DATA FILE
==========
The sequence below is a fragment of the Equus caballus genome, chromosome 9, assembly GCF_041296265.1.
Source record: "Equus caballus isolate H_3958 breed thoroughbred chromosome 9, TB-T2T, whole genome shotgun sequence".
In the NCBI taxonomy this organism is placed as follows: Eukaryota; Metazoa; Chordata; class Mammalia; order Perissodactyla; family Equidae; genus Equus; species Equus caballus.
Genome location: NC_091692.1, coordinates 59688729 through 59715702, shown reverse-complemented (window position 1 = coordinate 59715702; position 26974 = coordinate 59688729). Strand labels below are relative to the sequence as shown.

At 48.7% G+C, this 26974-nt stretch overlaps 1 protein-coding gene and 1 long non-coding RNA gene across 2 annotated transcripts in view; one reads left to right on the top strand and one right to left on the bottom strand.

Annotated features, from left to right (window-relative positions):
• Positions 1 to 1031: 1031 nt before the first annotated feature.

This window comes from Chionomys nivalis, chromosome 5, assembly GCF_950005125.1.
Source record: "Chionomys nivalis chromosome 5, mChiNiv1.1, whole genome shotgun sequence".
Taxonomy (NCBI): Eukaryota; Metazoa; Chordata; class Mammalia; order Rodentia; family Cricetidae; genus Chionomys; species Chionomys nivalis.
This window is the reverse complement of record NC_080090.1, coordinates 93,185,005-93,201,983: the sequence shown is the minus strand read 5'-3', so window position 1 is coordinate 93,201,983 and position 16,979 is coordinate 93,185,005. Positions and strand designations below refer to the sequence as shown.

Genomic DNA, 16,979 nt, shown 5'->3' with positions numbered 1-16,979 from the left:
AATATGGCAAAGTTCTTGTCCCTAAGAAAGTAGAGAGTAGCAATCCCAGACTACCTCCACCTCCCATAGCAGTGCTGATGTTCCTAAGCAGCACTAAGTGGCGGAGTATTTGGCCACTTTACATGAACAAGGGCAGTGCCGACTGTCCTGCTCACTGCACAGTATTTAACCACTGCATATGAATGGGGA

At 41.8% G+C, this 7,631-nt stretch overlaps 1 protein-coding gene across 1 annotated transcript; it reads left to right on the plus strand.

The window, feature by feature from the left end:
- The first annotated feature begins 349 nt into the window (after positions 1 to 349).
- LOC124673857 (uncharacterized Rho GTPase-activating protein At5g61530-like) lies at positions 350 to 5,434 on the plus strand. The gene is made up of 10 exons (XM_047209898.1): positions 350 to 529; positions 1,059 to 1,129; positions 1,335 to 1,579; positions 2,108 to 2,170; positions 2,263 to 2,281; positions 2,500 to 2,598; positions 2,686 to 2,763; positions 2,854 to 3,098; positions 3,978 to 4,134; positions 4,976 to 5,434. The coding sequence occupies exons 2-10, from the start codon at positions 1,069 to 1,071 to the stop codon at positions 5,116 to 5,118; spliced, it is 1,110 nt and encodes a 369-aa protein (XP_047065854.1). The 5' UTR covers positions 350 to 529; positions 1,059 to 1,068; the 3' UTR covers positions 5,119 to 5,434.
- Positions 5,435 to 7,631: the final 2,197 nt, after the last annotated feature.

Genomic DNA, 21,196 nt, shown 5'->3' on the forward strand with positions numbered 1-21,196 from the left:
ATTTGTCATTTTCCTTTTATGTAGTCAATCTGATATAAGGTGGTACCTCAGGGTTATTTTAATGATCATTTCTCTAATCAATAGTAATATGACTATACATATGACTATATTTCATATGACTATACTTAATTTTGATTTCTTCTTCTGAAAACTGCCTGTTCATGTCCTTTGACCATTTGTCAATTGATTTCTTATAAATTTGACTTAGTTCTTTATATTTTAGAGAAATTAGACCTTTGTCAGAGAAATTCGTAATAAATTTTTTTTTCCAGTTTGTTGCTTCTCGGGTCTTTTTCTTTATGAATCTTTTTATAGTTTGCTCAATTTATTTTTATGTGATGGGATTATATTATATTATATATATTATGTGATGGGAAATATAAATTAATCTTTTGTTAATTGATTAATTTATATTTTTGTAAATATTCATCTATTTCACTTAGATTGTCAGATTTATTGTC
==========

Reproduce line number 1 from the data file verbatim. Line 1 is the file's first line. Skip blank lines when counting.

The sequence below is a fragment of the Equus caballus genome, chromosome 9, assembly GCF_041296265.1.